Transient ischemic attacks (TIA)

Defined associated a focal neurologic deficit of ischemic origin that lasts less than 24 hours.

In most episodes the symptoms last less than 4 hours and therefore the diagnosis is based on history rather than clinical findings.

New definition: A brief episode of neurologic dysfunction caused by focal brain or retinal ischemia, with clinical symptoms (typically less than one hour) and without evidence of acute infarction.

These symptomatic focal cerebral ischemic events should be considered cerebral infarction come which May bev minor,  moderate, severe, or fatal and may or may not be detectable using modern imaging techniques.

Sometimes referred to a ministroke.Caused by inadequate cerebral blood flow.

Causes of TIA or minor ischemic stroke are similar to those of all ischemic strokes.

Many patients have previous cerebral infarcts demonstrated on MRI.

TIA’s and prior silent infarcts may contribute to vascular dementia.

Important marker for short and long-term vascular risk.

Harbinger for stroke with a 90 day stroke rate of approximately 11% and with recurrent TIA attack rate of approximately 13%.

Nearly half of 90 day stroke risk for TIA and minor stroke occurs within the first 48 hours after an event.

The risk is modifiable with intervention, such as aspirin or dual anti-platelet therapy with clopidogrel or ticagrelor-aspirin if it is initiated within 24 hours.

Without treatment the risk of a major stroke in the week after a TIA or minor stroke can be as high as 10%.

Without treatment, the risk of stroke is as high as 20% in three months, and most of this risk occurs within the first 10 days, particularly within the first two days.
Prompt clinical diagnosis and immediate preventive measures for TIA are associated with the decrease of up to 80% in the three month risk of stroke.
Some studies have shown that immediate treatment with antiplatelet agents and statins, and blood pressure control, reduce the risk by 70-80%, with the benefit attributed  mainly to aspirin, but the residual seven day risk of recurrent stroke is still 2-3%.

No other single antiplatelet drugs is superior to aspirin in the acute phase after TIA or minor stroke.

Approximately one fourth of ischemic strokes preceded by a transient ischemic attack, frequently only hours or days before the ischemic stroke.

The greatest risk for post-TIA stroke is within the first 48 hours, and the risk continues for 3 months.

Aside from the increased risk of ischemic stroke, patients with a TIA are at increased risk of a major adverse cardiovascular event-approximately 22% at one year.

In a population-based study from 1948-2017 the estimated TIA incidence was 1.19/ Thousand person years, and the risk of stroke was significantly greater after TIA compare with match participants who did not have a TIA, and risk of stroke after TIA was significantly lower in the most recent studies compared with earlier periods (Liootas V).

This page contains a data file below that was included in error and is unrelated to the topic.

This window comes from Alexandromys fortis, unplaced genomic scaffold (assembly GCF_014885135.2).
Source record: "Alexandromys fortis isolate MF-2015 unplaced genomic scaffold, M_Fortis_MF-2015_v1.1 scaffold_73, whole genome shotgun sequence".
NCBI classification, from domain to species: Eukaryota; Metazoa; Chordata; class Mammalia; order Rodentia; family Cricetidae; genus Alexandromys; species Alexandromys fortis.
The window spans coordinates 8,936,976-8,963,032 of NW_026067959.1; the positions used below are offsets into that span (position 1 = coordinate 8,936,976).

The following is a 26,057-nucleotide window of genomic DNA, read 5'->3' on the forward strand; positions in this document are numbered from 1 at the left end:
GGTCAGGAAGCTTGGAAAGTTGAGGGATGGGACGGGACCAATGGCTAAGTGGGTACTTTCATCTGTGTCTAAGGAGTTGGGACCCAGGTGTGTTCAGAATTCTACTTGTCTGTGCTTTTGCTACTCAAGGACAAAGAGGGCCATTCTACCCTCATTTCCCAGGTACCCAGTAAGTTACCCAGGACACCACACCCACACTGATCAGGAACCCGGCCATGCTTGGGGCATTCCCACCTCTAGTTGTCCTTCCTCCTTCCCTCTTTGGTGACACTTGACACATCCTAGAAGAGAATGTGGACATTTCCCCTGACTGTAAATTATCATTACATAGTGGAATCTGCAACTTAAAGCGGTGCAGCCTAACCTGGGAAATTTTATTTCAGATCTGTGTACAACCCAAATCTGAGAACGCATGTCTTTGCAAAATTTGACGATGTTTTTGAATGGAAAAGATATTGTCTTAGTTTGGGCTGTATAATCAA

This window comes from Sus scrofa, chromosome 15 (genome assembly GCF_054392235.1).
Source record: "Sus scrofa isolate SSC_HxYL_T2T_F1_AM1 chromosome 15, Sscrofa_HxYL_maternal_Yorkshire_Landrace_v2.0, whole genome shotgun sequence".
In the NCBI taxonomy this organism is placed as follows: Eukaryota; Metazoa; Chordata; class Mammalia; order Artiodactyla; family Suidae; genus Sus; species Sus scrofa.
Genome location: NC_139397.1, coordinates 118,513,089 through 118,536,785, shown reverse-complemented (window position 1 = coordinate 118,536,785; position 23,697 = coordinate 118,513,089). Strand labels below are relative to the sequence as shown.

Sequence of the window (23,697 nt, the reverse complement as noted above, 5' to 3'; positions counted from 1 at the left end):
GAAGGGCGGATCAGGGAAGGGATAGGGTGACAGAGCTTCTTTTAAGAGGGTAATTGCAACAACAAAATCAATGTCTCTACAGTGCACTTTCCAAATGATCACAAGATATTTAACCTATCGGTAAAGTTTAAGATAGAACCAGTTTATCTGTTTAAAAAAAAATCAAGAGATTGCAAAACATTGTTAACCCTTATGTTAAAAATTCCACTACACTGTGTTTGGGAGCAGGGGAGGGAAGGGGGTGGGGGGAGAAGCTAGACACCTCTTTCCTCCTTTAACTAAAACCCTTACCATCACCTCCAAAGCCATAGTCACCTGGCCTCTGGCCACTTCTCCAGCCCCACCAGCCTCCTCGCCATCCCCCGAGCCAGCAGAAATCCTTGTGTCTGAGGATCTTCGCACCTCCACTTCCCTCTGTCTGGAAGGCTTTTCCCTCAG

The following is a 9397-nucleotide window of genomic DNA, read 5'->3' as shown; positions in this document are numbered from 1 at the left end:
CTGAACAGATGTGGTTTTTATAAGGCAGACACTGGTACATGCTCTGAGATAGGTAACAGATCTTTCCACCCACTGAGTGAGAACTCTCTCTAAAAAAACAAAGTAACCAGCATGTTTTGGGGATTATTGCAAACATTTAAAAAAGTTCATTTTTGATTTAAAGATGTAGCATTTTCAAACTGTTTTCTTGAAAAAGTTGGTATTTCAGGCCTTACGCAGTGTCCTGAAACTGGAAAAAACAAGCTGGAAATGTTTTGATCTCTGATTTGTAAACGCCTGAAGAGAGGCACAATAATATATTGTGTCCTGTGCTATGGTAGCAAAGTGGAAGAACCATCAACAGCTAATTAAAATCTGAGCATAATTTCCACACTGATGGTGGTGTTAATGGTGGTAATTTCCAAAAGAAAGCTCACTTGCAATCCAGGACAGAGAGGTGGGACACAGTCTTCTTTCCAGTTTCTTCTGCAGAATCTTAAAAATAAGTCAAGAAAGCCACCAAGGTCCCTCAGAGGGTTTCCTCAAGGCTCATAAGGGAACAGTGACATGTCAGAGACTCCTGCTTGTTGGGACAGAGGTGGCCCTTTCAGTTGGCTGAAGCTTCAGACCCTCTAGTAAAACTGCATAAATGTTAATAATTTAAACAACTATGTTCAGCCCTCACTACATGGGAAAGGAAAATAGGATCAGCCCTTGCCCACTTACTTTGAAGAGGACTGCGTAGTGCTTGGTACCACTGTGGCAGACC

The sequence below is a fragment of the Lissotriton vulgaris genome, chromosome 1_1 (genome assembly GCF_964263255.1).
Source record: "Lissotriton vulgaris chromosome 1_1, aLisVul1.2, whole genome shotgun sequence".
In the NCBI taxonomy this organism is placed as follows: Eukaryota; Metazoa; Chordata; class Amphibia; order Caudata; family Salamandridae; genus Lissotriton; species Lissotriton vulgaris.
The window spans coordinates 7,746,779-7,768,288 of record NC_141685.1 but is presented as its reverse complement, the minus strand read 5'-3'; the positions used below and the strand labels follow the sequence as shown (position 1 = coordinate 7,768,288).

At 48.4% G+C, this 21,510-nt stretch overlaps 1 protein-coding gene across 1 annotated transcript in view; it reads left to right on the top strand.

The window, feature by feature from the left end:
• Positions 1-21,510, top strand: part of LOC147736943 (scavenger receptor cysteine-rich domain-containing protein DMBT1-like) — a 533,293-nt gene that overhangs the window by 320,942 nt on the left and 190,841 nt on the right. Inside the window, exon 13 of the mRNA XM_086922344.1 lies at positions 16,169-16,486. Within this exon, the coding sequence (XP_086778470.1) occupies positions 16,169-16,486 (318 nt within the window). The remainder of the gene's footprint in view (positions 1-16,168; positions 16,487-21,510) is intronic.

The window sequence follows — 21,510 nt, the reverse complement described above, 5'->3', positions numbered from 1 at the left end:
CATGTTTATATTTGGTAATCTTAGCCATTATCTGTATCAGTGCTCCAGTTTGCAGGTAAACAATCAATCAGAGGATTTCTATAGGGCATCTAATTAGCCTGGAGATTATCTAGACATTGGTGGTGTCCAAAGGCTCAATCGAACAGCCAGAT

Half of individuals who have a TIA do not report the event.

Symptoms depend on the affected vascular territory.

Most common folcal neurologic signs are sudden onset of unilateral weakness and numbness or tingling in a limb.

Symptoms usually last for seconds or minutes and typically less than one hour.
Transient  symptoms can be motor, sensory, or visual, or they could involve a speech disturbance.
Other types of transient symptoms including: vertigo, diplopia, dizziness, unsteady gait, or amnesia can also occur with transit ischemic brain injury, however uncommonly the occurrence of these symptoms or signs in isolation is explained by ischemia.
Rarely transient neurologic symptoms may occur with migraine aura, peripheral vertigo, epilepsy, hypoglycemia, postural hypotension, and transient global amnesia.
Similarly, transient neurologic symptoms may occur with myasthenia, cervical arthrosis, peripheral nerve injury, multiple sclerosis, or hypokalemia, as well as cerebral edema myeloid angiopathy, subdural hematoma, or subarachnoid or brain hemorrhage.

TIA symptoms include: numbness of the face, hands, leg with or without weakness, paralysis, slurred speech, dizziness, double vision, hemianopia, blindness, confusion, headache, impaired balance, aphasia, and confusion.

Immediate MRI imaging is the current preferred test for patients with a suspected TIA: Its sensitivity in detecting brain ischemia is much higher than that of CT.
In up to 50% of patients with suspected TIA there is a bright spot on diffusion-weighted imaging indicating ischemia.
If diffusion-weighted imaging is negative and there is strong clinical suspicion of TIA, perfusion-weighted imaging may be performed during the same MRI examination.; in 30% of cases of focal perfusion deficit is identified in the brain corresponding to the symptoms.
Many ischemic events that were previously considered to be TIAs are now considered to be minor strokes on the basis of the presence of a bright spot or spots on diffusion weighted imaging.

MRI and CT of brain demonstrate 1/3 of TIAs caused infarcts.

When a TIA or minor ischemic stroke is considered evaluation includes an extra cranial and intracranial artery assessment with noninvasive imaging-carotid artery ultrasound, CT angiography, or magnetic resonance angiography of the cervical vessels and of intracranial vasculature to diagnose a proximal intracranial stenosis, occlusion, or both.